Old West History Archives

A Preacher Robber

Preacher RobberPreacher Robber Escapes Conviction of Bank Robbery on the Insanity Plea.

April 19, 1895, Deming Headlight, Deming, NM Portland, Oregon, April 18. – Rev. J. C. Reed, the Baptist minister who is on trail for attempting to rob the First National bank of East Portland last February, was found not guilty by the jury on the ground that he is insane.

Judge Stevens remanded the prisoner to the custody of the sheriff and he will have an examination for commitment to the asylum.

Reed, armed with a pistol, had entered the bank at noon, held up the cashier, bound and gagged him and locked him in the vault.  He was captured while he was emptying bags of gold.

Fourth of July in the Old West

Celebrating the independence of our country was important even in the Old West.  And, as we shall see, people putting on the Fourth of July in the Old West ran into the same problems as today.Fourth of July in the Old West

In 1868 the Nevada mining camps of Hamilton and Treasure Hill comprised of a few hardy miners and even fewer women.  However, it was decided that they would have a 4th of July celebration.

They formed the flag committee, the music committee and the dance committee.  The music committee’s job was simple, yet complicated.  Therewas only one man in town who had a musical instrument, a violin.  The complication was that he tended to get drunk.  So, they had to regulate the flow of whiskey to the musician.

The dance committee comprised of all the women in town…a total of two.  Like volunteer committees sometimes do, the flag committee waited until the last minute to get a flag.  And then it was to late to travel the 120 miles to the nearest store.  So, good ol’ American ingenuity took place.  They found a quilt with a red lining, and some white canvas material.  A traveling family camped nearby had a blue veil.  This was doubly good because the family included a mother and four girls…more women for the dance.  But the girls didn’t have shoes, making it impossible to dance on the rough planked floor.  So, a collection of brogan shoes was taken up among the miners.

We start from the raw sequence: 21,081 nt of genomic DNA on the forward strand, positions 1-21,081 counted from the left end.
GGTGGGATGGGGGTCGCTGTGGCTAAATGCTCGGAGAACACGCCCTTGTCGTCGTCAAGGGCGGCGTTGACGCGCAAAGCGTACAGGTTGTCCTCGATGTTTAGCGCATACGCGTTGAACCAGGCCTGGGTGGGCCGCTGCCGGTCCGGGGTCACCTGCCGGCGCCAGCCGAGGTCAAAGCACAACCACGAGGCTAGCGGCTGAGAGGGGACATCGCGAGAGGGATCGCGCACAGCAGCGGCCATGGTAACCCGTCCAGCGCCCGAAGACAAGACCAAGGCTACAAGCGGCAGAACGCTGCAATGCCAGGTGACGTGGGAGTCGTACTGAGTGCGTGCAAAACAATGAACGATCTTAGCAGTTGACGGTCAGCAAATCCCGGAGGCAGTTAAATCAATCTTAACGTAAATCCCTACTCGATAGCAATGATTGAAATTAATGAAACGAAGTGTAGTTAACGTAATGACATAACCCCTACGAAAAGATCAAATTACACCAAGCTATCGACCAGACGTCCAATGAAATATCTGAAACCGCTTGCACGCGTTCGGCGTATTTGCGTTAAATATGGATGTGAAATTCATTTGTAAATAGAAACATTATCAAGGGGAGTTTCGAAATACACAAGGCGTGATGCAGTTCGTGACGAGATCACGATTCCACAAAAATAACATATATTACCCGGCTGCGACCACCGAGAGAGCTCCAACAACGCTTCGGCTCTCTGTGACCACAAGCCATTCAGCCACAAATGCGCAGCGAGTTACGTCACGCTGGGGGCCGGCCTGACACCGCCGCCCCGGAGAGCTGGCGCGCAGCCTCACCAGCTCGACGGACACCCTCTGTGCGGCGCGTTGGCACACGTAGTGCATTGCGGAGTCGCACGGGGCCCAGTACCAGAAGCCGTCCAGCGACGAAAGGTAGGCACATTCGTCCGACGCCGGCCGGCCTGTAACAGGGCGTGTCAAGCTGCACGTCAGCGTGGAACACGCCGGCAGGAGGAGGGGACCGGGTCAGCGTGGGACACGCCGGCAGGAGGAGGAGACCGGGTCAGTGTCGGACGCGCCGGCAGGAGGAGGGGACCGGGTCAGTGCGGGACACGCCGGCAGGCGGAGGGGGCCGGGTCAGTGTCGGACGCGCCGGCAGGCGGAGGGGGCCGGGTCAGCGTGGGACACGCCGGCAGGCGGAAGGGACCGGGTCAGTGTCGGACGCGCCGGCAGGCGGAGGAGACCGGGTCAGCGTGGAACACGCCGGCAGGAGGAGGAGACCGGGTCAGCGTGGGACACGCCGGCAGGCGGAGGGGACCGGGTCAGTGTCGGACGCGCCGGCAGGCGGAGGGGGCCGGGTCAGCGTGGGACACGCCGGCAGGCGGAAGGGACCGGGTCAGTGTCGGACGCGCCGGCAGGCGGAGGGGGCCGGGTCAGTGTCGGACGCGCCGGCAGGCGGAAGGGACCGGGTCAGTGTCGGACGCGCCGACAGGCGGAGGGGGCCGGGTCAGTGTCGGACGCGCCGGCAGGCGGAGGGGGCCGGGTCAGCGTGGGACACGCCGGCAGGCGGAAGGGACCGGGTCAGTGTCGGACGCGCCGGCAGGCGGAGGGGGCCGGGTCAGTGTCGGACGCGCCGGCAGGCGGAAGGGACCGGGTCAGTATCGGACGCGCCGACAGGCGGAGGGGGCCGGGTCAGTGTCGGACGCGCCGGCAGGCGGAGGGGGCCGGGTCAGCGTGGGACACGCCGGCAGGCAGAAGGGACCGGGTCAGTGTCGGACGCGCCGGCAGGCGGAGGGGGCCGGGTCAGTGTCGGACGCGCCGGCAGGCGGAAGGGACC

On the 4th of July, a parade formed at Hamilton and with the makeshift American flag proceeded to Treasure Hill.  Speeches were made.  Sentiment ran high.  They decided to form a new town called the White Pine Pioneers, and that the flag should go into the town’s archives.  Unfortunately, the town disappeared and the flag ended up being used as a bed sheet.

John Thompson – Old West Mail Delivery

John Thompson - Old West Mail DeliveryJon Torsteinson was born in Norway in 1827. At the age of ten he and his family came to the United States. Americanizing his name, he became John Thompson, and at the age of 29 moved to California, and became a rancher near Sacramento. He would probably have lived and died in obscurity had he not read an employment ad in the local newspaper. The advertisement was for a mail carrier to traverse the route between Hangtown, later to be known as Placerville, California and Carson City, Nevada… during the winter. So John entered into the history of Old West mail delivery.  
 
The route was 90 miles one way. But the main obstacle was the Sierra Mountains where it didn’t snow in inches, but feet. John made a pair of skies 10 feet long and 4 ½ inches wide. For balance, he carried a 12’ pole. The mail was carried in a backpack that weighed, depending on the amount of mail, from 60 to 100 pounds. It took three days to make the trip one way.      
 
John Thompson - Old West Mail DeliveryEven though he was traveling through blizzards and snowdrifts in subzero temperatures, because of weight and time considerations, John didn’t wear a jacket and didn’t pack a blanket. He didn’t even take a weapon, and took food that didn’t require cooking.